Last Updated on May 5, 2015, by eNotes Editorial. Word Count: 588
The narrator thinks he has survived for five months after an airplane crash in an Arctic blizzard, but he does not know for sure. The facts the survivor circles around are these: He is on the planet Earth; chance has destroyed his memory, which his dreams are beginning to reconstruct; he has been walking through a steady blizzard for five months; he has walked enough miles to have crossed the Atlantic Ocean; he is not walking in a straight line and may be making an error by walking in a circle; his mind is not his friend, although it is also his support and defense; and his need to survive is a sacred truth more important than the facts, which devour him when he relaxes his mental fixedness.
When he considers his chances for survival, he concludes that the facts of his existence fit so well together he could almost believe in Divine Providence. For example, he may have fallen through a snow cloud when the plane crashed; he may have awakened in an ammonia atmosphere; he may have had another sort of body; he may have had meaningless dreams instead of the ones that give him evidence of a previous existence; he may have had inadequate clothing; or he may have been without his battered old chair and mysterious harness so perfectly fitted for him to sleep. He admits that these facts should cause him to rejoice, but instead they burden him with a purposeful desire to survive.
From the evidence of his dreams, from the surprising amount of energy he has after five months without eating, and from his strong feelings about his fiancé, he concludes that he must be young, probably twenty-seven years old. The process of this reasoning, however, turns in on itself, because it convinces him of the flimsiness of the evidence on which he is staking everything. It is entirely possible that he is imagining the external world just because he wishes it were true. He concludes that he is in no position to be sure about anything, so a feeling of futility grips him.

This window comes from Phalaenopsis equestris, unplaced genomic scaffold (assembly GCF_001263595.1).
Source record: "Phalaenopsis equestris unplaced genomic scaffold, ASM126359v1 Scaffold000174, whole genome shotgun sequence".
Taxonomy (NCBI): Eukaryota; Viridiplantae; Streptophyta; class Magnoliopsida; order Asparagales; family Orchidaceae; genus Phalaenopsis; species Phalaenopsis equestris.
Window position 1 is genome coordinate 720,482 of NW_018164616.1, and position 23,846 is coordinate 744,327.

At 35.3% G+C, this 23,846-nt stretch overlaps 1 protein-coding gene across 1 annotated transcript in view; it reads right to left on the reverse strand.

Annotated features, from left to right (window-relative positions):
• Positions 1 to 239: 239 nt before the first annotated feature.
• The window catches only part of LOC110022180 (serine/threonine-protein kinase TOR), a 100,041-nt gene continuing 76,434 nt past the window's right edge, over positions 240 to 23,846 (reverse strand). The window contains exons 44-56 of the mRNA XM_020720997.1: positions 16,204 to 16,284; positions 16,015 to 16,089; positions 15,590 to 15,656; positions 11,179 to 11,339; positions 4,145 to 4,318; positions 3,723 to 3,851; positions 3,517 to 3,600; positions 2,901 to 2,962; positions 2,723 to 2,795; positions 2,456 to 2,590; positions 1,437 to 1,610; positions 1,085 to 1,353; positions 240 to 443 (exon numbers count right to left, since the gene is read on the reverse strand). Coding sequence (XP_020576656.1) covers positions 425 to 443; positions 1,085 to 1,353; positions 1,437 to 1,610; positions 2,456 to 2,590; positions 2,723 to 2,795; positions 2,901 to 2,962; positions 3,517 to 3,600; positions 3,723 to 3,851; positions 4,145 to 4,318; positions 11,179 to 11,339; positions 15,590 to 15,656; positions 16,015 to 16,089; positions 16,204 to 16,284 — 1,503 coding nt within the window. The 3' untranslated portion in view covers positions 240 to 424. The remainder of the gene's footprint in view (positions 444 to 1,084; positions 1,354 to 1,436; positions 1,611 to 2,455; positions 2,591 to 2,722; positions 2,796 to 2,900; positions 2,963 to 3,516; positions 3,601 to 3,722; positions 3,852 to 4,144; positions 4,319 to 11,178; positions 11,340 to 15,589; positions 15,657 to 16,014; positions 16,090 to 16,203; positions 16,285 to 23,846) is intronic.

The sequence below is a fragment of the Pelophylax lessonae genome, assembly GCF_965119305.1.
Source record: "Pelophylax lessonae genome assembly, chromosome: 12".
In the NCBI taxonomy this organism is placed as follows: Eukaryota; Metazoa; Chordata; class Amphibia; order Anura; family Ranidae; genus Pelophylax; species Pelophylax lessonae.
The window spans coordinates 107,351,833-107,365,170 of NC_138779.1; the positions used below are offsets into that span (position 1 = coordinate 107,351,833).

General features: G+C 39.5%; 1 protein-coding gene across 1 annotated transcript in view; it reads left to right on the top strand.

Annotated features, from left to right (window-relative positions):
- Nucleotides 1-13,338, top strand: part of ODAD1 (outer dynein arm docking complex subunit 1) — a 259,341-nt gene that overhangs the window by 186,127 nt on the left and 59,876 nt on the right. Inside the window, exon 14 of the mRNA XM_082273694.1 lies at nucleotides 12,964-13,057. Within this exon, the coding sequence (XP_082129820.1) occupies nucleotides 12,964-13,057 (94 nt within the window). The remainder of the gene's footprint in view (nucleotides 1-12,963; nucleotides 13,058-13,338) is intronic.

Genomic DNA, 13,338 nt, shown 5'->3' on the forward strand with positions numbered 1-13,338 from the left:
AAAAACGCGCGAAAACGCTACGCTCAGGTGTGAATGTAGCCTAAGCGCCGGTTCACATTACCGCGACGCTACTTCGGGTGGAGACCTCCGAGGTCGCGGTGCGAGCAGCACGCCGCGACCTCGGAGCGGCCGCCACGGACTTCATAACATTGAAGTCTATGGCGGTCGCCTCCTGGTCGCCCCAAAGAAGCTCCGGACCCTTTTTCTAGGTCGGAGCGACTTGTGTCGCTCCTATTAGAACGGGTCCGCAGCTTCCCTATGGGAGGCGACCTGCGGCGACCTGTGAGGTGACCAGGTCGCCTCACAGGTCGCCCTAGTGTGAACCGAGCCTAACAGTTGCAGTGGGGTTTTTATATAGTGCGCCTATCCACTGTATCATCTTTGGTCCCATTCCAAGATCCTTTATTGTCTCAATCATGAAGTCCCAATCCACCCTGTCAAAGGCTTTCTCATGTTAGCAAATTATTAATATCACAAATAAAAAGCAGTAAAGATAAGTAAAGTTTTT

If facts cannot support his existence, only faith can stave off the futility. Its contours develop from a central reality: Without energy, he will die, and only a mind of faith will sustain his energy. He must keep his mind firmly fixed on reasonable hopes, he must push out the paralyzing thoughts, he must trust the wind—which is the law of his existence—always keeping his face to it and being resigned to its guidance. By refusing to be in awe of the empty universal storm, by looking pointedly into it, by repeating over and over “courageous and calm,” by thus fixing his mind, he can endure.
He is so sure of this method of survival that he makes up a dangerous game. The wooden chair is his only proof of a world that exists outside the raging snowstorm; therefore, he lets go of it and steps into the snow until he can barely discern it as a shadow through the silent, gray blizzard. The rules of his game say that he must not lose control as he reaches the chair again, but he often sobs and kisses it, calling the snowflakes that fall on it by human names. Even so, he believes that he can keep this harmless, mad game under control as long as he walks along, keeping his mind firm and the chair strapped to his back. All he must do is endure.
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